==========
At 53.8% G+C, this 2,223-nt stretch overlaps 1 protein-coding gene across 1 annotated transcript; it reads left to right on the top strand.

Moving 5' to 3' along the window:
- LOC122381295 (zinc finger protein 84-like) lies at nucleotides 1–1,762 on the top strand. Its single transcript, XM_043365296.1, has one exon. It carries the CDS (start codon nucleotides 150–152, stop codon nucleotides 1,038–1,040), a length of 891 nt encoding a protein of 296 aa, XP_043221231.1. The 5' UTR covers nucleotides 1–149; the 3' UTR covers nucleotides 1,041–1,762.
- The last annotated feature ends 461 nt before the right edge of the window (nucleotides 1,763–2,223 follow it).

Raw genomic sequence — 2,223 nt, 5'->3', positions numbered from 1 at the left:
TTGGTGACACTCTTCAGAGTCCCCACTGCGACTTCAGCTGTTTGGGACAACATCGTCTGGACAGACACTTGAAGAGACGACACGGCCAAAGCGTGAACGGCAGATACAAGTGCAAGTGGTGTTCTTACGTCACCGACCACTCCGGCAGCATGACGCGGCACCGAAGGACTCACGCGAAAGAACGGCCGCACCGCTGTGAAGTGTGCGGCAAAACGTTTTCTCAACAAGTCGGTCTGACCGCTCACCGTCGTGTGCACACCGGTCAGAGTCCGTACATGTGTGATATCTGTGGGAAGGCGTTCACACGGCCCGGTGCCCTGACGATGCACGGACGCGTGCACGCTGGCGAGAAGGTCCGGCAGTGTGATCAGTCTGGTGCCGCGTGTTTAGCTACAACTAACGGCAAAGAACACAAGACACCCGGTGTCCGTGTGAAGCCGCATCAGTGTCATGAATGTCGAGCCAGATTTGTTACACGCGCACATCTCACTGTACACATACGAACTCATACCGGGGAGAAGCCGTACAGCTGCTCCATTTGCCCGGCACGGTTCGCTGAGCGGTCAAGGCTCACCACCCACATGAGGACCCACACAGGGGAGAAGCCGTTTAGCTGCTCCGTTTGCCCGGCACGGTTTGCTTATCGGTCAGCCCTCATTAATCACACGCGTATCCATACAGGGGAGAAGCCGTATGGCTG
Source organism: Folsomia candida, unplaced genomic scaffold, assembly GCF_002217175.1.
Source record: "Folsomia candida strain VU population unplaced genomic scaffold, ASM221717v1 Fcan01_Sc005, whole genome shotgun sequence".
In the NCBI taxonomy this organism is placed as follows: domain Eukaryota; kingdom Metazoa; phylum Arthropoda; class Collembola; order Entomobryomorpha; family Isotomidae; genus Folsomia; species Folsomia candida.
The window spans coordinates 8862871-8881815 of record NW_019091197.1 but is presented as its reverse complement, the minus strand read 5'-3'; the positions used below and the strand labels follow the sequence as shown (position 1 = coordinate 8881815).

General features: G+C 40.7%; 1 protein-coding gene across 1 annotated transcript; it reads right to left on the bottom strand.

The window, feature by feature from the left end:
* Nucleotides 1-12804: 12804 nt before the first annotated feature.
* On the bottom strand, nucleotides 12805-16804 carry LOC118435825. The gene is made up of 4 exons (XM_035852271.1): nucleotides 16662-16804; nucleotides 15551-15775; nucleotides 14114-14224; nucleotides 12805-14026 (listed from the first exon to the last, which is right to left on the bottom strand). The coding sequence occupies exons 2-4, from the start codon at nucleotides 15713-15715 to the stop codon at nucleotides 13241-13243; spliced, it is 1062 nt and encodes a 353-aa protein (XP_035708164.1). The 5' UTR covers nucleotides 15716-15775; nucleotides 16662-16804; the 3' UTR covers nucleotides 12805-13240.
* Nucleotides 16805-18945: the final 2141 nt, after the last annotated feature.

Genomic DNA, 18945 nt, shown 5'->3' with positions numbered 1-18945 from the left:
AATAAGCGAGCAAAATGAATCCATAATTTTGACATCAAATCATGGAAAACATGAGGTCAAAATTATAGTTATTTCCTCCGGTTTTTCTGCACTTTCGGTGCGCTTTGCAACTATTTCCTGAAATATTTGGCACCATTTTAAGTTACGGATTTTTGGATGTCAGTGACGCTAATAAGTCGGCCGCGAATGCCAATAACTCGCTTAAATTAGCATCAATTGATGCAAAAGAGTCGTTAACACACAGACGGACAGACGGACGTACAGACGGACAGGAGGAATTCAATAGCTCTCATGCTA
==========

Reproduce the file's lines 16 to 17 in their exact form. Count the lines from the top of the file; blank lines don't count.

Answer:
Genomic DNA, 18945 nt, shown 5'->3' with positions numbered 1-18945 from the left:
AATAAGCGAGCAAAATGAATCCATAATTTTGACATCAAATCATGGAAAACATGAGGTCAAAATTATAGTTATTTCCTCCGGTTTTTCTGCACTTTCGGTGCGCTTTGCAACTATTTCCTGAAATATTTGGCACCATTTTAAGTTACGGATTTTTGGATGTCAGTGACGCTAATAAGTCGGCCGCGAATGCCAATAACTCGCTTAAATTAGCATCAATTGATGCAAAAGAGTCGTTAACACACAGACGGACAGACGGACGTACAGACGGACAGGAGGAATTCAATAGCTCTCATGCTA